Jerry Schlund | Understanding the Speed Laws

Letters to the Editor
Letters to the Editor
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The Signal recently published a report regarding changes on some of our street speed postings. Many people are not aware of our speed laws in California. There is a basic speed law and a maximum speed law. 

California Vehicle Code 22350 is the basic speed law. It states that no person shall drive a vehicle upon a highway at a speed greater than is reasonable or prudent having due regard for weather, visibility, the traffic, and the surface and width of the highway and in no event at a speed which endangers the safety of persons or property. 

By law, one can legally drive over the posted speed limit if it’s safe. Example: A driver is traveling five or more mph over the posted limit. Was it an unsafe speed? The officer will form the opinion. It’s more likely that the officer will cite for around 10 or 15 mph or higher. Certain factors compound the hazard of the speed traveled. Was it a residential area, any intersecting streets, driveways, parked vehicles, curves in the roadway, pedestrians, foliage, wet streets, condition of the roadway. The officer also takes into consideration feet per second traveled and reaction time in braking at higher speeds. How about a driver traveling 40 in a posted 40 zone just as safe as can be and drives into a fog bank with visibility now limited to less than 50 feet ahead? To continue at 40 would now be considered an unsafe speed because of the change in conditions. We drive according to the conditions.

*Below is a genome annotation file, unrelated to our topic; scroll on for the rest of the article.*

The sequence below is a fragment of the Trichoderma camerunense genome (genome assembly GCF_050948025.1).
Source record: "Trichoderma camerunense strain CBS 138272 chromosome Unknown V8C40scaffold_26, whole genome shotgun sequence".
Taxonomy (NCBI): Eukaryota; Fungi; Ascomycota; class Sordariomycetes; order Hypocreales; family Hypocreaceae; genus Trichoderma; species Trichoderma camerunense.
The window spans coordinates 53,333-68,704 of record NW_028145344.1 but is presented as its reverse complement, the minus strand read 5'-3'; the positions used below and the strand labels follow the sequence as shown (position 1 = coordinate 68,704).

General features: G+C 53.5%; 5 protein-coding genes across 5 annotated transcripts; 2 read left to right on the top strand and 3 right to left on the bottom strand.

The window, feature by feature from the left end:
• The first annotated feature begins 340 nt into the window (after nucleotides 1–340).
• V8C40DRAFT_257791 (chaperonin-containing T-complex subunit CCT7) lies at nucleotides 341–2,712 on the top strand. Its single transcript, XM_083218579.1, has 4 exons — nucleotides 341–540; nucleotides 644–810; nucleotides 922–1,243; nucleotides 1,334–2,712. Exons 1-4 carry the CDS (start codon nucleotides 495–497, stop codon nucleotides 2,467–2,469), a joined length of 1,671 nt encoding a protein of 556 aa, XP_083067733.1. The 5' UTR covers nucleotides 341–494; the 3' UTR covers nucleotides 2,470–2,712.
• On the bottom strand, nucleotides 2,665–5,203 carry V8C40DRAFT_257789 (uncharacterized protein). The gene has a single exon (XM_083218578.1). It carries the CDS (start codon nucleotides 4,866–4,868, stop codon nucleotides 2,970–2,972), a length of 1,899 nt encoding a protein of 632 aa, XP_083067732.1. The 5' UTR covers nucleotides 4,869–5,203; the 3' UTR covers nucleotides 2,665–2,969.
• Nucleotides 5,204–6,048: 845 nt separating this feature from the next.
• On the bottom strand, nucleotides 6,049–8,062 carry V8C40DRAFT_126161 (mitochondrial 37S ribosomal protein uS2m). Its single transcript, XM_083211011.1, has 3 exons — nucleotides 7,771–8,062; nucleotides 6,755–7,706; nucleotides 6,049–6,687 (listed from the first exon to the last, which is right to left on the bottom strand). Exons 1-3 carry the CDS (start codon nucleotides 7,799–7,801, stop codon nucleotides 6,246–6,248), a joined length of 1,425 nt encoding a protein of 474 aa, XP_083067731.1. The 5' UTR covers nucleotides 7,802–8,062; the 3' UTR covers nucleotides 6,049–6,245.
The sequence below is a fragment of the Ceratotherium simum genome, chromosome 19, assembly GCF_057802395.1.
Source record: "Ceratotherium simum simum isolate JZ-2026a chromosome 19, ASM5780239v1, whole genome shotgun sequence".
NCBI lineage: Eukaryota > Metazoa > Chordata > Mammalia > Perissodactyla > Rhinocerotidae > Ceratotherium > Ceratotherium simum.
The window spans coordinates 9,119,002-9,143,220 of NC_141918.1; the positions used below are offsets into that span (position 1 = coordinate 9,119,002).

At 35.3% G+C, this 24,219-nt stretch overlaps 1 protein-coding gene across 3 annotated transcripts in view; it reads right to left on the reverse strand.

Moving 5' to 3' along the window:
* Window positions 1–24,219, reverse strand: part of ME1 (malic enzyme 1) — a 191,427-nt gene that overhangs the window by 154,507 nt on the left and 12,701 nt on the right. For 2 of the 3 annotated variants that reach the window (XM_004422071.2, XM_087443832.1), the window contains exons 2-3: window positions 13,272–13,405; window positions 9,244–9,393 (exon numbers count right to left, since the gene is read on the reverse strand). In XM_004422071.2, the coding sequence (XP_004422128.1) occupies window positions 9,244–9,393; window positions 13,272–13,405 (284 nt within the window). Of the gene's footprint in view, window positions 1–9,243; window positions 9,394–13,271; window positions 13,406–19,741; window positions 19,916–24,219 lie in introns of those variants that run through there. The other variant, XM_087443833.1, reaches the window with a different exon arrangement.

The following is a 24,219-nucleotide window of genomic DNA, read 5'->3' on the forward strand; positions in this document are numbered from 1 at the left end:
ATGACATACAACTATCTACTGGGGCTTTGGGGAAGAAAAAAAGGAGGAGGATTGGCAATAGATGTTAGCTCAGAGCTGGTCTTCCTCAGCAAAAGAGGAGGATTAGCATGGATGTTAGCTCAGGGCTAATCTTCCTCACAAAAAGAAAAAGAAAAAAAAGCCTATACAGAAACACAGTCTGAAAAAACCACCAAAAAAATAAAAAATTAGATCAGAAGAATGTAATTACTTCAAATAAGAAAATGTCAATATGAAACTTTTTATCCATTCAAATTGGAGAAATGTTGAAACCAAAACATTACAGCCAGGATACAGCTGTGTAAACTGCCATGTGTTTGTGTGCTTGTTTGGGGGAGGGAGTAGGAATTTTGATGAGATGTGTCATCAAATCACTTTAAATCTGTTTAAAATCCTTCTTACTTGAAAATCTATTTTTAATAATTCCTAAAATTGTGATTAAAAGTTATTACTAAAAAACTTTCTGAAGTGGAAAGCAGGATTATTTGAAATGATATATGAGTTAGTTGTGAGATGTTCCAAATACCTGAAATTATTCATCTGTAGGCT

The maximum speed law states no person may drive a vehicle upon a highway at a speed greater than 65 mph unless posted (22349a VC). On a two-lane undivided highway the maximum speed is 55 mph unless posted (22349b VC). Safety is not a defense for traveling over the maximum speed limit. Keeping up with the flow of traffic is not a defense also. There are freeway signs that read, “Slower traffic keep right.” 

FYI: The speed limit in any residential or business district is 25 mph unless posted (22352b1 VC) and school zones also. The speed limit on any alley is 15 mph (22352a3 VC). Large semi trucks, and such, are subject to different speed laws and lane usage. 

It can get more technical but these are generally our speed laws. So drive very carefully, keeping in mind excessive speed contributes to most accidents, combined with impaired driving. 

There were 3,854 fatalities in California in 2022. 

Jerry Schlund 

Retired, LAPD Valley Traffic Division 


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